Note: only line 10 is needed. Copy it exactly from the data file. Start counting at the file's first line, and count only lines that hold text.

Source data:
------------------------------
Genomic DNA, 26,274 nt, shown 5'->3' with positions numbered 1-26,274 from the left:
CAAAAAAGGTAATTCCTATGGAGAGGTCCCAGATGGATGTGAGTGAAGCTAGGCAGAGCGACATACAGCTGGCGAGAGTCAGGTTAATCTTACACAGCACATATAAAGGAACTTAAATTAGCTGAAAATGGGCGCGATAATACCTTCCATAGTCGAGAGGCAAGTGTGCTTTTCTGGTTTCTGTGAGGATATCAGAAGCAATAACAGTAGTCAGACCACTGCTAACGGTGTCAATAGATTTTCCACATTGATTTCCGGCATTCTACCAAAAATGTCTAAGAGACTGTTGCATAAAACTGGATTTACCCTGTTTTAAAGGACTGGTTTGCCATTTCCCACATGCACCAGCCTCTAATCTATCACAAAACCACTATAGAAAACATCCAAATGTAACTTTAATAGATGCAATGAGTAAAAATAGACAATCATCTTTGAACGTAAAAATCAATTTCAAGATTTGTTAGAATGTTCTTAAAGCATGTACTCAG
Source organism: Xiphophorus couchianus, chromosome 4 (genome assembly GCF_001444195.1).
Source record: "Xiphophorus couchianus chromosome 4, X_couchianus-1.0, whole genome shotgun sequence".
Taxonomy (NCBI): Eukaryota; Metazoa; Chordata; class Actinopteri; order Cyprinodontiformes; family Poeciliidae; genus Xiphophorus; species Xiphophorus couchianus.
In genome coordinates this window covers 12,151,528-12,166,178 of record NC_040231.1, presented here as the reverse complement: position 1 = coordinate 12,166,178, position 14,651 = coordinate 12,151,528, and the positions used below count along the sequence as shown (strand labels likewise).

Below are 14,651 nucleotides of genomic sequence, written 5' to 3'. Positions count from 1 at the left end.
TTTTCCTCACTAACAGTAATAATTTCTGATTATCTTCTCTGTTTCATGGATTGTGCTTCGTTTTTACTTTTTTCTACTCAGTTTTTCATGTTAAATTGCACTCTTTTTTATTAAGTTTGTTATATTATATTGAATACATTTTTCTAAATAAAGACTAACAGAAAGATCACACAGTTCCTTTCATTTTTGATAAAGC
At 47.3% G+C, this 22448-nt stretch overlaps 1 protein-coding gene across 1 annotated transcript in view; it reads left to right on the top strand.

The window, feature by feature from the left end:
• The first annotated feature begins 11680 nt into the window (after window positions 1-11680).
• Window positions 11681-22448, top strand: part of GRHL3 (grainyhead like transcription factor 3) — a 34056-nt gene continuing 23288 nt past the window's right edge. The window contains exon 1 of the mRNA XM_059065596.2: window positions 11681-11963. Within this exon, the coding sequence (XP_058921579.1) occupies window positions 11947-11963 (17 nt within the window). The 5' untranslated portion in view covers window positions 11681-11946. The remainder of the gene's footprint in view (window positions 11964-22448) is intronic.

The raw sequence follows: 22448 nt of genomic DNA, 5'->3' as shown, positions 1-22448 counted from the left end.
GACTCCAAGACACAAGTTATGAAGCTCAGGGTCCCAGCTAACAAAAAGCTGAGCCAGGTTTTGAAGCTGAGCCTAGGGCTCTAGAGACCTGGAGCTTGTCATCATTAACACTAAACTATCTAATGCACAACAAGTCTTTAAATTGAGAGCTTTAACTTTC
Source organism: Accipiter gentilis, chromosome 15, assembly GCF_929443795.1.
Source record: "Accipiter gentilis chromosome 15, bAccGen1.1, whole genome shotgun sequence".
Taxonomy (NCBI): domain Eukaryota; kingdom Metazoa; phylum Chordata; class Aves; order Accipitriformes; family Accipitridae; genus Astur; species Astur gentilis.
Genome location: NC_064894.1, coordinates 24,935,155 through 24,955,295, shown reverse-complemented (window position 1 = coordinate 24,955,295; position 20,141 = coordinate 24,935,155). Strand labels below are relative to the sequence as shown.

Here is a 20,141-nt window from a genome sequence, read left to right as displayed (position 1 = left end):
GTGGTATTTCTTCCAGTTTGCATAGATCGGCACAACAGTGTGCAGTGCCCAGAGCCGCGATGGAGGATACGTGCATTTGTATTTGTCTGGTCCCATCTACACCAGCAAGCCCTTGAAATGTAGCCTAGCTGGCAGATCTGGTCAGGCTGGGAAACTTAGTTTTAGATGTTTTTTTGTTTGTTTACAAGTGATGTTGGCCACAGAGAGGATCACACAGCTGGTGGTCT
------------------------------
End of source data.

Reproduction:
The window, feature by feature from the left end: